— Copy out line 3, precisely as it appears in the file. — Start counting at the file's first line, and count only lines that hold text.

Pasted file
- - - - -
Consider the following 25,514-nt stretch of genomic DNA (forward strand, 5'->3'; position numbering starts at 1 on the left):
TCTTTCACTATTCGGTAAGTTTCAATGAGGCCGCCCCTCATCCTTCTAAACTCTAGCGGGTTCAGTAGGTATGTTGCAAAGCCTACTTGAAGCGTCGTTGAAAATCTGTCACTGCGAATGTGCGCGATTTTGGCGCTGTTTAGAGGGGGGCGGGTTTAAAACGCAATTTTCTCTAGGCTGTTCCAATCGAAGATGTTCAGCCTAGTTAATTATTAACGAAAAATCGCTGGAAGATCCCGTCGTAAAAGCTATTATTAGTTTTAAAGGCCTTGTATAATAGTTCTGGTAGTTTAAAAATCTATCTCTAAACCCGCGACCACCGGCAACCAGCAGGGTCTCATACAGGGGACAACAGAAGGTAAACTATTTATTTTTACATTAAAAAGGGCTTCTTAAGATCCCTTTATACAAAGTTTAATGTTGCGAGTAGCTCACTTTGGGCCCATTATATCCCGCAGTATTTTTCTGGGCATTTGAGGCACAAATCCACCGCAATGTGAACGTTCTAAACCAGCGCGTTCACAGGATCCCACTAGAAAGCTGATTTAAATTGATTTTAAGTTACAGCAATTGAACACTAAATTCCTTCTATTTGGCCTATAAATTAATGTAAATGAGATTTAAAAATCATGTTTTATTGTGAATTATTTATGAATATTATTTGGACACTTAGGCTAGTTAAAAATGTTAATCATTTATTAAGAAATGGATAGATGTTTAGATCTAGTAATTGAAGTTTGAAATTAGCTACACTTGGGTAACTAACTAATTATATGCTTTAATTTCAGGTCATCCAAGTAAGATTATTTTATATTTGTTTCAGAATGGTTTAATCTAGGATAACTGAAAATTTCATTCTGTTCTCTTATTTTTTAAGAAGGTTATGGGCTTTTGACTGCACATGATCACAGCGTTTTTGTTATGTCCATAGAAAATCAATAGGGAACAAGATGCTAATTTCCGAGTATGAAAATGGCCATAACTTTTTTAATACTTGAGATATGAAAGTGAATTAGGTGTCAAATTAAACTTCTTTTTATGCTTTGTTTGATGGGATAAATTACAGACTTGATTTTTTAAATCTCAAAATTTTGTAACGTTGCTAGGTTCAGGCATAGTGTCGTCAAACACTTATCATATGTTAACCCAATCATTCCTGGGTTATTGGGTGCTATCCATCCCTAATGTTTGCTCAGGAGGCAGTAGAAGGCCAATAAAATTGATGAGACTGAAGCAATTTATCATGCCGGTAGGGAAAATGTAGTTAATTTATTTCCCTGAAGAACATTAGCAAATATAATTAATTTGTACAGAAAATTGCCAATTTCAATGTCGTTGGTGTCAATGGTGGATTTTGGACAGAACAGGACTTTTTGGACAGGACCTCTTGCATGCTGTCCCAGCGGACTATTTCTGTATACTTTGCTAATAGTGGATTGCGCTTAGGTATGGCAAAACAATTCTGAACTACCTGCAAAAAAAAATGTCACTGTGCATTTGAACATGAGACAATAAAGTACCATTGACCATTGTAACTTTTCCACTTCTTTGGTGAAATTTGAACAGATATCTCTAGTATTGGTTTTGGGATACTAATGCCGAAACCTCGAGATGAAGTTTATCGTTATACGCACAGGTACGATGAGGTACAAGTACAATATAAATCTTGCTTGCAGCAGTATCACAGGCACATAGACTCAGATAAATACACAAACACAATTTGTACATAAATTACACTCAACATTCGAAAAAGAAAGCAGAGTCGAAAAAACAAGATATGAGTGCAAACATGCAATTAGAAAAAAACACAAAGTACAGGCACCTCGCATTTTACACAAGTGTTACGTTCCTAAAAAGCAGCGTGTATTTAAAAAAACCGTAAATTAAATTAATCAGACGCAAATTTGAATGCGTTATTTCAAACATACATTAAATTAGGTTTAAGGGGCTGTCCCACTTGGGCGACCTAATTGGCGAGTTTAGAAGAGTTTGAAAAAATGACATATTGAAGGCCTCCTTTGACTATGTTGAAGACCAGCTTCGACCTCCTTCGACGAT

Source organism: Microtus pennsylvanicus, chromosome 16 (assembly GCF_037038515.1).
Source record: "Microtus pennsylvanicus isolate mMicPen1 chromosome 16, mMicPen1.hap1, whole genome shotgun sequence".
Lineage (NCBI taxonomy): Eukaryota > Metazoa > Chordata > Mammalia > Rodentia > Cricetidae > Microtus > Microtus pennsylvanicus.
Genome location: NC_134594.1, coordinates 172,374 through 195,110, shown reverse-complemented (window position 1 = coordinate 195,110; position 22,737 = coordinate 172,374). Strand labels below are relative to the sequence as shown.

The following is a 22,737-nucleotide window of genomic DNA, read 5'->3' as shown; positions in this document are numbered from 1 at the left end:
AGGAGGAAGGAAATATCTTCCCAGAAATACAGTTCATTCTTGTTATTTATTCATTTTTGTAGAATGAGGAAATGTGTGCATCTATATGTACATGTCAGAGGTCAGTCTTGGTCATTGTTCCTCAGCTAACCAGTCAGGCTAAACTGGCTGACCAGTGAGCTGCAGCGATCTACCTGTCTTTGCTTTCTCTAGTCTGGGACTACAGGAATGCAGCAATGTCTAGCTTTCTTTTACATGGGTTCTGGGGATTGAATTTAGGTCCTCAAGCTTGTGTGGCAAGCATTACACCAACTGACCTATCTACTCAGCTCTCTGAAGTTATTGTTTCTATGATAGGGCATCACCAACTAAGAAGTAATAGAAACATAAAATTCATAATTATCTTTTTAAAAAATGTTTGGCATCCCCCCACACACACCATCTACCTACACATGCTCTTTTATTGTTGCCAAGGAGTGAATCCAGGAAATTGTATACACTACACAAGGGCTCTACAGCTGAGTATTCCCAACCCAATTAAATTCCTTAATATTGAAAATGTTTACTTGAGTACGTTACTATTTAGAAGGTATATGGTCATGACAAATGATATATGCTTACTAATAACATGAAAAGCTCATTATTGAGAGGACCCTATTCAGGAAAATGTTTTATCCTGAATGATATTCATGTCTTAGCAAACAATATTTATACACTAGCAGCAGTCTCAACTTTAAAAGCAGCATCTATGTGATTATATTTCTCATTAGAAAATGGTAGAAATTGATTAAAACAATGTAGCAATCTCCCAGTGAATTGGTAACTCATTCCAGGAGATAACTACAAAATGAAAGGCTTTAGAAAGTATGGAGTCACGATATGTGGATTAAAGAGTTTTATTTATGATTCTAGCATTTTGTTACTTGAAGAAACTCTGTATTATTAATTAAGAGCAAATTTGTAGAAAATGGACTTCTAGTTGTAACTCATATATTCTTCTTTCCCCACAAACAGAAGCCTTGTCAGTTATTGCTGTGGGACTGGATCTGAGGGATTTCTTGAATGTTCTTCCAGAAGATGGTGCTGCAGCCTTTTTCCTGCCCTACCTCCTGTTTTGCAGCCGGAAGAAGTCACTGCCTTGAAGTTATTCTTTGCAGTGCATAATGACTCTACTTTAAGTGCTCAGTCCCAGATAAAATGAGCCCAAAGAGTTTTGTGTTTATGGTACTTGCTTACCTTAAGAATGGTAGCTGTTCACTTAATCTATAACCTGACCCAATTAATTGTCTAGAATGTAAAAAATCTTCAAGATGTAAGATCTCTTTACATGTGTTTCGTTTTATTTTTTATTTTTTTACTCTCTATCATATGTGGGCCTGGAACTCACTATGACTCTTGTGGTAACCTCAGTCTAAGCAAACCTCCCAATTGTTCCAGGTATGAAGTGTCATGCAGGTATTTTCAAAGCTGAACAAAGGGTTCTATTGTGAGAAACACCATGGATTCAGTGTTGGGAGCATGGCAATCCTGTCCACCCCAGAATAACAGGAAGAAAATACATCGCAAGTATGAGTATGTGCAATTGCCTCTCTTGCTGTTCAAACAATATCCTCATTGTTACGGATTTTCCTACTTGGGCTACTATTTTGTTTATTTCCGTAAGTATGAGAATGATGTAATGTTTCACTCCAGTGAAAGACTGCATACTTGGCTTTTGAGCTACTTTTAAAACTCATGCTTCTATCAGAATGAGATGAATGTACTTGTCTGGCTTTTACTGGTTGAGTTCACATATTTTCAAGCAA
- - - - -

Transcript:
Source organism: Microtus pennsylvanicus, chromosome 16 (assembly GCF_037038515.1).